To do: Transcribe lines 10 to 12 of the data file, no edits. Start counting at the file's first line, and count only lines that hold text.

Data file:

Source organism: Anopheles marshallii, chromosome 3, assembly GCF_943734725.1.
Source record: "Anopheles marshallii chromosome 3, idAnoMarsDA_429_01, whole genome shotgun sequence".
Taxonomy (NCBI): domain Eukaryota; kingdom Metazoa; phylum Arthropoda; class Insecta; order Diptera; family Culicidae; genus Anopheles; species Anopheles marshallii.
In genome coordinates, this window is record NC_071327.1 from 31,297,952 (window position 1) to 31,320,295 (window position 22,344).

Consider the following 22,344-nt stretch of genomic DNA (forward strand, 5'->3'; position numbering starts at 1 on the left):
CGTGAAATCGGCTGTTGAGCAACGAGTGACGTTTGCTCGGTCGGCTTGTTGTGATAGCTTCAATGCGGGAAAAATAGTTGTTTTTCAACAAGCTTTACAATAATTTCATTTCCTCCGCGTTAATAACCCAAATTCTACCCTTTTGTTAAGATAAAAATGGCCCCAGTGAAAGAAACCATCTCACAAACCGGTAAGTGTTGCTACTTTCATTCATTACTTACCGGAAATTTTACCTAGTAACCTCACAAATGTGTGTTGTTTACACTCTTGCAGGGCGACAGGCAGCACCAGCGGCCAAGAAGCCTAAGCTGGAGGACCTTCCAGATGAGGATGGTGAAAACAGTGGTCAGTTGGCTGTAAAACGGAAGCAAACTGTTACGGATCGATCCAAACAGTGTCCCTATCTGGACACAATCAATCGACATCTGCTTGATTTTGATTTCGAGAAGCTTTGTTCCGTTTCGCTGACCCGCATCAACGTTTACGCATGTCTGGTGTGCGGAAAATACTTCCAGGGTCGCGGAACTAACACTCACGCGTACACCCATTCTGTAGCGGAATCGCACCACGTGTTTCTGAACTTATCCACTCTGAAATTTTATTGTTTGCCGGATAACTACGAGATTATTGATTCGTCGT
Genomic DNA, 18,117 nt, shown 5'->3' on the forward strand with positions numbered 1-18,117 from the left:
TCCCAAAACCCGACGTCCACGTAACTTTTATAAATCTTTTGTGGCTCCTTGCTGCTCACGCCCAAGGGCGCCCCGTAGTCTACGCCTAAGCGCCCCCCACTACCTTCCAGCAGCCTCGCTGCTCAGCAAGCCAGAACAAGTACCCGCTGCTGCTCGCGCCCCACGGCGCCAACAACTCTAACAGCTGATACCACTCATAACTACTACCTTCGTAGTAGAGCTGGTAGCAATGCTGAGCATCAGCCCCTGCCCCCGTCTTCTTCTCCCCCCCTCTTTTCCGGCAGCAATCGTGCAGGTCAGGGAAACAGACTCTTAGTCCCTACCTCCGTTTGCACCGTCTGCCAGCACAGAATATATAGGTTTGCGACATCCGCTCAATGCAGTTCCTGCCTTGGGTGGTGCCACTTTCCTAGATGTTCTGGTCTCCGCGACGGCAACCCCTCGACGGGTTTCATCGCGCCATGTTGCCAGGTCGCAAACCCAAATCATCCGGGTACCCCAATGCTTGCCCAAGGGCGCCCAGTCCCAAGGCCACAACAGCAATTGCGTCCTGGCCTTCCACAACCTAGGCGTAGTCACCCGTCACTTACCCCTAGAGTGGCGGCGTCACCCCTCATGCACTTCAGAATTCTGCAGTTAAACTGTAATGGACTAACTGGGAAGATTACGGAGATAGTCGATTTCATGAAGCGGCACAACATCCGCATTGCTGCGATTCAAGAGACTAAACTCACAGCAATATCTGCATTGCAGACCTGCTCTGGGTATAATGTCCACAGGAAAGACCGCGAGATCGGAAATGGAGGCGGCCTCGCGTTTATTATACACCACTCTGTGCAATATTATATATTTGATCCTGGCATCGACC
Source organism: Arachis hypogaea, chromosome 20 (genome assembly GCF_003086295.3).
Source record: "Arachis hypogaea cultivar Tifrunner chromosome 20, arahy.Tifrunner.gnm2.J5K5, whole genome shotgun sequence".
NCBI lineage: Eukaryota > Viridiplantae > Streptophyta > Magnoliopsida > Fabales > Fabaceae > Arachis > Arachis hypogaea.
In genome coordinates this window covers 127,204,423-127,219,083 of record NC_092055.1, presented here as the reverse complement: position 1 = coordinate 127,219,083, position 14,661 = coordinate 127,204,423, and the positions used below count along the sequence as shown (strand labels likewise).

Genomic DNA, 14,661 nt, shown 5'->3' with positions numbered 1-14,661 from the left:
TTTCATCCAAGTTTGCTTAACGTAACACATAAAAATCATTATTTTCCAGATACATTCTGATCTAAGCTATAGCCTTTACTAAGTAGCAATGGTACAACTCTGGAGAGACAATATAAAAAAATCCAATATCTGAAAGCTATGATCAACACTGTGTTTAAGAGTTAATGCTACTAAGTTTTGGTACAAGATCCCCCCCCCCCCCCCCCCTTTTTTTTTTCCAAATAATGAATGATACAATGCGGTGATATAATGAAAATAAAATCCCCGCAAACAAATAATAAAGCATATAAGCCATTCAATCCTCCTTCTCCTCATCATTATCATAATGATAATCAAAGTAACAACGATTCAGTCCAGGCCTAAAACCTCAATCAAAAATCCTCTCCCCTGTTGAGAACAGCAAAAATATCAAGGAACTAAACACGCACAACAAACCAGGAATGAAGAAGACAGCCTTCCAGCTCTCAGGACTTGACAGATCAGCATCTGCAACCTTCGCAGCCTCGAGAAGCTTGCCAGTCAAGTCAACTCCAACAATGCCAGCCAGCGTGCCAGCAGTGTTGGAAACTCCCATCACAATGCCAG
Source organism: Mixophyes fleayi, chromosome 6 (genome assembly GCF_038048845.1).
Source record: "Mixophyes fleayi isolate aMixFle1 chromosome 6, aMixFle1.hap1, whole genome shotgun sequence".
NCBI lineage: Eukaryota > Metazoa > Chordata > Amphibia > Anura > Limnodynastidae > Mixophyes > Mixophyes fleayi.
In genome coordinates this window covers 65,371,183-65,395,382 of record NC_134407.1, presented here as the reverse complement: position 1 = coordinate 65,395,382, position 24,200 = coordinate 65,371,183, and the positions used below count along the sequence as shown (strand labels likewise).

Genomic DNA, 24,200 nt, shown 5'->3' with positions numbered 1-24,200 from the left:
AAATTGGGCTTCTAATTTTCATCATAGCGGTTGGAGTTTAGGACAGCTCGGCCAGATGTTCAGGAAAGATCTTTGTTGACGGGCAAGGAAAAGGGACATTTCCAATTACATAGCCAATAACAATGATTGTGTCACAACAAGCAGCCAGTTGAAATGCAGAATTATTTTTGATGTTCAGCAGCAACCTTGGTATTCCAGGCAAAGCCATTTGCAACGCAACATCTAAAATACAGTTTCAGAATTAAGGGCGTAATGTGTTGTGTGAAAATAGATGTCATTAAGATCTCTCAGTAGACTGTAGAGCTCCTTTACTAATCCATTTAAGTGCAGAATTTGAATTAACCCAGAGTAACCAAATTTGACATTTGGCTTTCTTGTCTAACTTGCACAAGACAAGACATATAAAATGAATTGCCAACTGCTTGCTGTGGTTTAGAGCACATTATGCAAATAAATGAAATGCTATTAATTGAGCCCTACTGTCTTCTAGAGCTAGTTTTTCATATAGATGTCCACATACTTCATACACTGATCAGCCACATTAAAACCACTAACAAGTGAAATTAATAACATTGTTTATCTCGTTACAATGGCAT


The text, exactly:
Source record: "Arachis hypogaea cultivar Tifrunner chromosome 20, arahy.Tifrunner.gnm2.J5K5, whole genome shotgun sequence".
NCBI lineage: Eukaryota > Viridiplantae > Streptophyta > Magnoliopsida > Fabales > Fabaceae > Arachis > Arachis hypogaea.
In genome coordinates this window covers 127,204,423-127,219,083 of record NC_092055.1, presented here as the reverse complement: position 1 = coordinate 127,219,083, position 14,661 = coordinate 127,204,423, and the positions used below count along the sequence as shown (strand labels likewise).